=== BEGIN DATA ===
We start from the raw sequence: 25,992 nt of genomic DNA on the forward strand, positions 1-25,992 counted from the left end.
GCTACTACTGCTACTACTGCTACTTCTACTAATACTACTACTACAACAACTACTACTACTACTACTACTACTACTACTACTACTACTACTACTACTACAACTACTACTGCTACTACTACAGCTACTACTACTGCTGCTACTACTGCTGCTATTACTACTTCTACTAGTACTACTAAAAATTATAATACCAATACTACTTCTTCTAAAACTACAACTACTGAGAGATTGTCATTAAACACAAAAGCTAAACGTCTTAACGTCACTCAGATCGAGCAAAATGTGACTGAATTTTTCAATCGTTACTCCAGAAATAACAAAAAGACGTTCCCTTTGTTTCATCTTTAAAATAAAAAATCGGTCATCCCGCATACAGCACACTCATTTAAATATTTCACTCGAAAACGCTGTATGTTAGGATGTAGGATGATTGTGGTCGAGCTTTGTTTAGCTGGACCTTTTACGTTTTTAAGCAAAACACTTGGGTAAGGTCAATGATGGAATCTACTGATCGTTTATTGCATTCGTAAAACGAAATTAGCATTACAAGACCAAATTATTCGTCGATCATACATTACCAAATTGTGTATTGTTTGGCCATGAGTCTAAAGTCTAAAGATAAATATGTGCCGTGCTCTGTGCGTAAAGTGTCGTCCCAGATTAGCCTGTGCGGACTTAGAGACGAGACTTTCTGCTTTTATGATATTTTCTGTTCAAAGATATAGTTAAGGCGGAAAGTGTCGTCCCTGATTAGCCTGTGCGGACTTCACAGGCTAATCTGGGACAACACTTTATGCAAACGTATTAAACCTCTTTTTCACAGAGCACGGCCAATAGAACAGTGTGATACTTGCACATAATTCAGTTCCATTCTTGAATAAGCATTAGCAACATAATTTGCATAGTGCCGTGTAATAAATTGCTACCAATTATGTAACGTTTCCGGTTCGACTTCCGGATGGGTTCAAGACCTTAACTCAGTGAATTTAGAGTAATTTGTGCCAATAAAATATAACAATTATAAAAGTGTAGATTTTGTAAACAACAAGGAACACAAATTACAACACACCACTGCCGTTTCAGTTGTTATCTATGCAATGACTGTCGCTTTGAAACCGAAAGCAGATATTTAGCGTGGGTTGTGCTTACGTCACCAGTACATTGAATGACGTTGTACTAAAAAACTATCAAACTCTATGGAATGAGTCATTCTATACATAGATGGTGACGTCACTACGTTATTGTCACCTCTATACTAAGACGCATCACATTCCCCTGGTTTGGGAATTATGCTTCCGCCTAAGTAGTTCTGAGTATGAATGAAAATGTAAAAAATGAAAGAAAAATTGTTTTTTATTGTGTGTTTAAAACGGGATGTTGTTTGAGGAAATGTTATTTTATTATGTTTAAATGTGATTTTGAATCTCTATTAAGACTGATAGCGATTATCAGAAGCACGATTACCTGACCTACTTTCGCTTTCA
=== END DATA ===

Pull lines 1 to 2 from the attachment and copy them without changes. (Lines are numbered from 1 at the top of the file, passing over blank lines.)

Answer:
We start from the raw sequence: 25,992 nt of genomic DNA on the forward strand, positions 1-25,992 counted from the left end.
GCTACTACTGCTACTACTGCTACTTCTACTAATACTACTACTACAACAACTACTACTACTACTACTACTACTACTACTACTACTACTACTACTACTACAACTACTACTGCTACTACTACAGCTACTACTACTGCTGCTACTACTGCTGCTATTACTACTTCTACTAGTACTACTAAAAATTATAATACCAATACTACTTCTTCTAAAACTACAACTACTGAGAGATTGTCATTAAACACAAAAGCTAAACGTCTTAACGTCACTCAGATCGAGCAAAATGTGACTGAATTTTTCAATCGTTACTCCAGAAATAACAAAAAGACGTTCCCTTTGTTTCATCTTTAAAATAAAAAATCGGTCATCCCGCATACAGCACACTCATTTAAATATTTCACTCGAAAACGCTGTATGTTAGGATGTAGGATGATTGTGGTCGAGCTTTGTTTAGCTGGACCTTTTACGTTTTTAAGCAAAACACTTGGGTAAGGTCAATGATGGAATCTACTGATCGTTTATTGCATTCGTAAAACGAAATTAGCATTACAAGACCAAATTATTCGTCGATCATACATTACCAAATTGTGTATTGTTTGGCCATGAGTCTAAAGTCTAAAGATAAATATGTGCCGTGCTCTGTGCGTAAAGTGTCGTCCCAGATTAGCCTGTGCGGACTTAGAGACGAGACTTTCTGCTTTTATGATATTTTCTGTTCAAAGATATAGTTAAGGCGGAAAGTGTCGTCCCTGATTAGCCTGTGCGGACTTCACAGGCTAATCTGGGACAACACTTTATGCAAACGTATTAAACCTCTTTTTCACAGAGCACGGCCAATAGAACAGTGTGATACTTGCACATAATTCAGTTCCATTCTTGAATAAGCATTAGCAACATAATTTGCATAGTGCCGTGTAATAAATTGCTACCAATTATGTAACGTTTCCGGTTCGACTTCCGGATGGGTTCAAGACCTTAACTCAGTGAATTTAGAGTAATTTGTGCCAATAAAATATAACAATTATAAAAGTGTAGATTTTGTAAACAACAAGGAACACAAATTACAACACACCACTGCCGTTTCAGTTGTTATCTATGCAATGACTGTCGCTTTGAAACCGAAAGCAGATATTTAGCGTGGGTTGTGCTTACGTCACCAGTACATTGAATGACGTTGTACTAAAAAACTATCAAACTCTATGGAATGAGTCATTCTATACATAGATGGTGACGTCACTACGTTATTGTCACCTCTATACTAAGACGCATCACATTCCCCTGGTTTGGGAATTATGCTTCCGCCTAAGTAGTTCTGAGTATGAATGAAAATGTAAAAAATGAAAGAAAAATTGTTTTTTATTGTGTGTTTAAAACGGGATGTTGTTTGAGGAAATGTTATTTTATTATGTTTAAATGTGATTTTGAATCTCTATTAAGACTGATAGCGATTATCAGAAGCACGATTACCTGACCTACTTTCGCTTTCA